Some independent games, however, do manage to get mainstream attention and with it comes a flood of videos for marketing. Another game I’m looking forward to picking up is AVGN Adventures. It was already released on Steam, but I’m waiting for the Wii U release. I’m a big fan of James Rolfe and his site Cinemassacre, so I’ll watch anything he puts out. Anyways, his last episode was spent on reviewing a bunch of AVGN games and in it, he showed quite a bit of footage of AVGN Adventures. Some parts of the game that should make me smile or laugh are now spoiled from watching this episode. I’ll still love the game, but it goes back to the mentality I had with Rayman Origins.
Looking back over the last few years, it’s not just the independent games that impressed me. When Super Mario Galaxy came out, I thought I was outgrowing Nintendo and so, I didn’t pay any attention to this game. I received Galaxy for Christmas and its freshness gave me one of the best experiences I’d had compared to any recent video game. In fact, most of my favorite video game memories comes from games I either didn’t pay attention to at first or was before I spent time online. Sailing the ocean in The Wind Waker, blasting into space with Mario, Resident Evil 4‘s entire existence, booting up Donkey Kong Country for the first time and seeing that magical Rare symbol, and even buying my first indie game of the Wii’s WiiWare system — all of these games were unspoiled by the Internet.
Now, to be fair, I understand it’s up the person to say “enough.” No one is forcing me to go on websites to drool over trailers or read everything about E3, but it also feeds into the hype. When Nintendo first showed the debut trailer for Metroid: Other M, my socks blew clean off my feet. My smile was a mile wide and being the huge nerd I am, I was as excited as a kid at Christmas. This was Metroid in a way I never saw before and Nintendo knew I needed more. I ate up every bit of media I could find and with Metroid being my favorite franchise, more was never enough. In a rare case, I was still very impressed with Other M, and I was wowed quite often. I’m lucky they were judicious in their pre-release footage and never showed much of the bosses or cutscenes.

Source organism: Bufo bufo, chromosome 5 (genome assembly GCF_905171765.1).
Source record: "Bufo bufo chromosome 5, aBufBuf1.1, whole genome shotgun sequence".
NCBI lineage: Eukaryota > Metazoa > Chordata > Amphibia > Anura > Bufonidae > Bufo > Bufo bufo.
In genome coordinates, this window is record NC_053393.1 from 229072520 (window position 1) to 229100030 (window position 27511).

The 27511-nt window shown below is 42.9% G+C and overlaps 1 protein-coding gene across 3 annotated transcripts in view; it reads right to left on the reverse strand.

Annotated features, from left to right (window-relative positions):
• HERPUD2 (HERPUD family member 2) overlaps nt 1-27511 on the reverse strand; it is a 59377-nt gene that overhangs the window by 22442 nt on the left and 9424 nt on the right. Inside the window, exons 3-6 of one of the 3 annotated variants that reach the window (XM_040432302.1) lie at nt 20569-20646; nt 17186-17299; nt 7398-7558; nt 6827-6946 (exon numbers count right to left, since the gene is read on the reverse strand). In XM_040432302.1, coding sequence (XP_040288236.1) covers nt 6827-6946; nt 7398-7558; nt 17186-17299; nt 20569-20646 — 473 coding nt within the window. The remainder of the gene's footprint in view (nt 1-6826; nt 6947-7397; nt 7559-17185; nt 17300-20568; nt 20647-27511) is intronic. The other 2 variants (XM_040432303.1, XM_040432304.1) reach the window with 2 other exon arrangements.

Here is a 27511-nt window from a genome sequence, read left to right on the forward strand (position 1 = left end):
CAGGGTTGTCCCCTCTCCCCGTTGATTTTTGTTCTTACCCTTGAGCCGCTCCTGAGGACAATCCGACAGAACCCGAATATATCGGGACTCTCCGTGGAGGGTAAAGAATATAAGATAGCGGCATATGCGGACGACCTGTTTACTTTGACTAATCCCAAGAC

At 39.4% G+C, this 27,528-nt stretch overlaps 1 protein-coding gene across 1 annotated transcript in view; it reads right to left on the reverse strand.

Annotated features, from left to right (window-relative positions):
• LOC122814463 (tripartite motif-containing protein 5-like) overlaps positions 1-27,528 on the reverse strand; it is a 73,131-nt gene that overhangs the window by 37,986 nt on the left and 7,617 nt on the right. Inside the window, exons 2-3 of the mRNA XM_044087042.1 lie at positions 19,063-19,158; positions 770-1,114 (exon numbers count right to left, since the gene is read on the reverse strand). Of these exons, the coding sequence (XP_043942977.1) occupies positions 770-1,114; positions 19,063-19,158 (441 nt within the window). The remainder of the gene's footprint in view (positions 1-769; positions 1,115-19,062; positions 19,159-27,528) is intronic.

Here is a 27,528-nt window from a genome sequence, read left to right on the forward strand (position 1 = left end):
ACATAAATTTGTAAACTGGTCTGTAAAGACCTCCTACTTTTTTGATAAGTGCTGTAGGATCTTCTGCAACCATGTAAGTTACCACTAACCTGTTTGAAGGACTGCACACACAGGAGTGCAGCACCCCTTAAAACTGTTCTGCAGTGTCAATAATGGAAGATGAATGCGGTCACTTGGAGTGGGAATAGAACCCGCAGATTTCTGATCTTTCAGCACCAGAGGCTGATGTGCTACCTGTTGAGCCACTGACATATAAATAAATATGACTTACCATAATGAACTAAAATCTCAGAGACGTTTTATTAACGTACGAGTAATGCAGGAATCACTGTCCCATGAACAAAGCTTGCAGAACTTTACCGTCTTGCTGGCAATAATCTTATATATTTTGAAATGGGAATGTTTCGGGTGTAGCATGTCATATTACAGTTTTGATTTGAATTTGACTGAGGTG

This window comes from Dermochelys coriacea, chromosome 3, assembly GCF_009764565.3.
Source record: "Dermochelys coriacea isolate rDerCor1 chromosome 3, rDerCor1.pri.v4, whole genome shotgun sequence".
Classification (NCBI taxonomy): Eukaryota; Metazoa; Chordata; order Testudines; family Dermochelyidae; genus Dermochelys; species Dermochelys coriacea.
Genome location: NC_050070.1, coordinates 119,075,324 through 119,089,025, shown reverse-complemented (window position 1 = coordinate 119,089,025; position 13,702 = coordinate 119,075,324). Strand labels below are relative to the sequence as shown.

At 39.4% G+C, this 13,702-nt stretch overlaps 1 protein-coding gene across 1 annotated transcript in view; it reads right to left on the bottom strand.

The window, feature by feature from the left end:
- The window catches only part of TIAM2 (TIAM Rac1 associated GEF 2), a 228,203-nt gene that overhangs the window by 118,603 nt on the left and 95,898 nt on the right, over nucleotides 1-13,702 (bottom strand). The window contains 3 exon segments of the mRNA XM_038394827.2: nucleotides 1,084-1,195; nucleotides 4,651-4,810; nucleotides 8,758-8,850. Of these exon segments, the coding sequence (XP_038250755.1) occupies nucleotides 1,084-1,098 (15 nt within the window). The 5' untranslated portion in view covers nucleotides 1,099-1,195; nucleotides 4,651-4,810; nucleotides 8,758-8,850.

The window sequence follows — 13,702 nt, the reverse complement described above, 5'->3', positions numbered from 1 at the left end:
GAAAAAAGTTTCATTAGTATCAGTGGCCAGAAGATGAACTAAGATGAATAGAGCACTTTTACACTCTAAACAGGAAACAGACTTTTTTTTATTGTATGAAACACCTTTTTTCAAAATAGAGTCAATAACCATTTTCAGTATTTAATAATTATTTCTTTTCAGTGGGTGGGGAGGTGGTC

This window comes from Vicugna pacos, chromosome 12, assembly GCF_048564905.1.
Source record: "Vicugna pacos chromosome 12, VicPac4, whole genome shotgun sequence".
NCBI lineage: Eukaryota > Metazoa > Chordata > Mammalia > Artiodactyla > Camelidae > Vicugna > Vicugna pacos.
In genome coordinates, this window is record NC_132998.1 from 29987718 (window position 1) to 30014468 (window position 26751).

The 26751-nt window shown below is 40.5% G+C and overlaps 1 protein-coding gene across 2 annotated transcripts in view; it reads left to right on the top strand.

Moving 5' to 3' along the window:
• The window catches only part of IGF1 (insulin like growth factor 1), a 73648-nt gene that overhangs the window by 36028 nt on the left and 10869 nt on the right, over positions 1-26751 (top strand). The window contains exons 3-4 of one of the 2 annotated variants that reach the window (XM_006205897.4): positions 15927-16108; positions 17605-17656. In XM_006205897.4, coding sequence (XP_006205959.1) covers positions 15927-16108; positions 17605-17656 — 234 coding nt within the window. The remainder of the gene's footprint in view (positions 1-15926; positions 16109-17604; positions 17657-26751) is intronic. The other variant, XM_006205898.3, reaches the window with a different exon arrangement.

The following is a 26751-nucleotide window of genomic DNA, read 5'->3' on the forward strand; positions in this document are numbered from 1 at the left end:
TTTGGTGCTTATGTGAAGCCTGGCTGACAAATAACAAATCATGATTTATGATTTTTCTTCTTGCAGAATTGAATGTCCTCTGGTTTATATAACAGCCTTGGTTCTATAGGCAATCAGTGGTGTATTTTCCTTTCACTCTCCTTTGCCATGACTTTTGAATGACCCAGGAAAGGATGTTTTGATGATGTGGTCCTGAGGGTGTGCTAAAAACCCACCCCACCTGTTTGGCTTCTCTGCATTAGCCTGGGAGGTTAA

Being excited for a game makes it very hard not to look something up on the Internet. It’s easy and fast and, if you ever have any doubts about a game, just pop on a forum and ask the world whether this game is good or bad and would I like it because I also like this other game. It’s convenient, but it definitely takes out a lot of the mystery. Part of the thrill of gaming in the 80s and 90s was going to the store, looking at a cool box art, begging my parents to buy it, and coming home to find out that it’s absolute crap. Now, I have a stable income and can buy a game tomorrow; I’m less likely to buy a bad game, but there’s also no child-like excitement. In that regard, the Internet is a force of good: you can go your whole gaming life without playing a “bad” game. But I do admit — and maybe I am being a little bit too nostalgic for my own good here — but playing bad games makes me appreciate the good ones that much more. Speaking of which, I’m currently looking over at my copy of Epic Mickey 2 …
The Internet is definitely a double-edged sword in regards to video game marketing. It’s a fine tool to use to research some obscure gems or ask people questions like “I like adventure games and need something more than Zelda, any ideas?” You can look up any information about a game you’re interested in without having to spend money. But if you know for sure you’re getting a game, having too much information takes away the magic of experiencing it on your television for the first time. Nintendo released a trailer for Donkey Kong Country: Tropical Freeze and I watched it until I realized I was spoiling the levels for a game I was already sold on when they first announced a new DK title.
Maybe this all sounds like common sense to most people out there, but I’d bet some of you have spoiled games for yourselves. Now that I discovered the timeless secret of not spoiling a game for myself, I look forward to the upcoming months of gaming and recapturing some of the missing magic from my childhood.